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Home > Issues > 2012 > Summer > How to Spot a Transformed Christian

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Let me sum this up.

There are Marines, and you know them when you see them. They bear the evidence of a remarkable transformation. And then there are Christ-followers, and among them you see the occasional mature, transformed follower of the Lord. And you know them because, as you draw closer, you see Christ in them.

Gordon MacDonald is editor at large of Leadership Journal and chancellor of Denver Seminary.

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Gordon MacDonald is chancellor of Denver Seminary and editor-at-large for Leadership Journal. He is author of numerous books, including Going Deep: Becoming A Person of Influence.

From Issue:Transformation, Summer 2012 | Posted: August 20, 2012

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Displaying 6–10 of 25 comments

Dave C.

September 03, 2012  12:22pm

As long as American Christianity is numbers oriented in terms of defining what successful ministries look like, I doubt that long-term discipleship and growing in one's respective faith tradition will have much credence. Essentially, many forms of Christainity today are a simple "Get Out of Hell Free" card sort of faith that one pulls out of their wallet when they smell the grim reaper knocking at the door.

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Sarah

August 27, 2012  9:05am

Dr. MacDonald, thank you for this article! This is the kind of devotion and transformation I long for. Praise God for His grace and faithfulness that the work He starts in us He will be faithful to complete.

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Rita K

August 24, 2012  7:07pm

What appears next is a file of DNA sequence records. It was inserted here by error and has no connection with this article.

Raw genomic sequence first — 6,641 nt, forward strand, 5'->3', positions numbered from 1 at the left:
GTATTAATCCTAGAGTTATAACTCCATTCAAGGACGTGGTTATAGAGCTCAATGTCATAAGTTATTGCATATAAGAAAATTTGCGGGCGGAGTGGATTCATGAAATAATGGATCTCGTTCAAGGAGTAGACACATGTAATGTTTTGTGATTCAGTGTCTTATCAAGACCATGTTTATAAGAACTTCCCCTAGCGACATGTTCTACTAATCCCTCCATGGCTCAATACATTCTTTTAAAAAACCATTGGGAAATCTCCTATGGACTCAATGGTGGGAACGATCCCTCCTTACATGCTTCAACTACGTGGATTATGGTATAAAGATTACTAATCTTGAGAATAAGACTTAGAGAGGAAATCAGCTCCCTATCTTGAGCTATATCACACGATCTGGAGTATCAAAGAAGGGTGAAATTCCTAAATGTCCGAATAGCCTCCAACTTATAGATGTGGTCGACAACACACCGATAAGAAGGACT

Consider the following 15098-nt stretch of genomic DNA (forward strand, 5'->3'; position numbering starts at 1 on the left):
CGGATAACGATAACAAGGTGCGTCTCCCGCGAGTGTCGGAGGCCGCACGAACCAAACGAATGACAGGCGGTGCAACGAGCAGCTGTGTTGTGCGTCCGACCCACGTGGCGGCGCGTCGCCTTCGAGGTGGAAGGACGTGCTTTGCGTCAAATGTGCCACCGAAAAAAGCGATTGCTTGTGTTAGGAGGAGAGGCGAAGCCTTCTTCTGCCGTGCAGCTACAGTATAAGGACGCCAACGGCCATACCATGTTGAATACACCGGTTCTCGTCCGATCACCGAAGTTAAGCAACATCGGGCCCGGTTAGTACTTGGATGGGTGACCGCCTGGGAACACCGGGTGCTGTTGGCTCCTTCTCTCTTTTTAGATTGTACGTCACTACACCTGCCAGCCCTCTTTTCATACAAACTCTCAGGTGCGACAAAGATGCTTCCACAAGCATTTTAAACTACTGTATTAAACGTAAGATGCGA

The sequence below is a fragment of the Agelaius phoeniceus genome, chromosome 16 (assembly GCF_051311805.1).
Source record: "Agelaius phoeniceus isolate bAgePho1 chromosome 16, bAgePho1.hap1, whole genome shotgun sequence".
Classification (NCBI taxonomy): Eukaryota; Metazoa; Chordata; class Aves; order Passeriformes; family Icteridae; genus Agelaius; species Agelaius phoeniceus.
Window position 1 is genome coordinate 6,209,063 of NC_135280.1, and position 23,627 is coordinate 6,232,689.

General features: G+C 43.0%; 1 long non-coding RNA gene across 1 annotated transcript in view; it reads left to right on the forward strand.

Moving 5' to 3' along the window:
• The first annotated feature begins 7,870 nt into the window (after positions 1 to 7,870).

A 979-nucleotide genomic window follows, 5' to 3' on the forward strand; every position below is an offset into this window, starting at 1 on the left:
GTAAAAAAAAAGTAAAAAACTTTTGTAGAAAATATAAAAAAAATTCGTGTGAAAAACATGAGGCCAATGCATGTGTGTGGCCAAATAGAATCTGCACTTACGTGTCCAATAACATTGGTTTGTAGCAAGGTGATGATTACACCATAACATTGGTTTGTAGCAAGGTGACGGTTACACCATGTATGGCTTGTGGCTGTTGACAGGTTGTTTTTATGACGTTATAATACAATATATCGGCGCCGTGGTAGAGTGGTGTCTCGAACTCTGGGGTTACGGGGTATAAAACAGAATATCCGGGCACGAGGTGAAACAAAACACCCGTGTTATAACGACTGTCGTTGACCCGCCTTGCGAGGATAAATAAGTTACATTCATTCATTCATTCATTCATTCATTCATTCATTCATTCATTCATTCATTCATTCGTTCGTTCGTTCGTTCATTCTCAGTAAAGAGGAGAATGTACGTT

I further suggest the heading and first 2 paragraphs be amended as "4. Worships, with a spirit of continuous thankfulness of Christ' complete redemptive work on the cross. As in all other personal relationships, there is an appropriate rhythm in routines in order to refresh one's relationship to God. Worship is an appropriate description for this. The transforming believer recognizes that these are the moments to elevate life to an eternal perspective, to experience the interior eternal cleansing by Christ' death on the cross, to rekindle a satisfying joy and hope in life. Like Isaiah, he gains a sense of his own true size, his need to acknowledge his unique forms of brokenness and understands it is only through Christ that he has been completely forgiven of his past, present and future sins, elevated to true righteousness and seated on the right hand of Christ. In other words, he understands, acknowledges and appropriates Christ' complete redemptive work on the cross for our sins."

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Linda C.

August 24, 2012  2:18pm

As a Christian of 32 yrs I am pretty well grounded in God's Word, I really enjoyed reading this article. I am not a educated person but I do know what imperative means, and I can also say that my marriage of 30 yrs is not where I want it to be because my husband is not a believer either(yet),but I do make it a point to love him where he's at with his relationship to God. I can honestly say I had to look up the word "Vitriol" but could not relate the meaning to marriage at all. Maybe I'm from a different planet also, but I can say I am truly not of this world....God Bless you Chris D....hope you find a deeper walk with the Lord.

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jimmie

August 24, 2012  12:13pm

Someone counted the article as very lacking, right down to "remarrying" the wife. Seems they missed the whole point of the article, as they're response came as a glowing example of the point of the article. Trouble, or whatever we call will be here, but if no one is willing to trust the WORD and direction of the Holy Spirit to facilitate the changes in the individual spoken of here, then, no, there will be no change for that individual.

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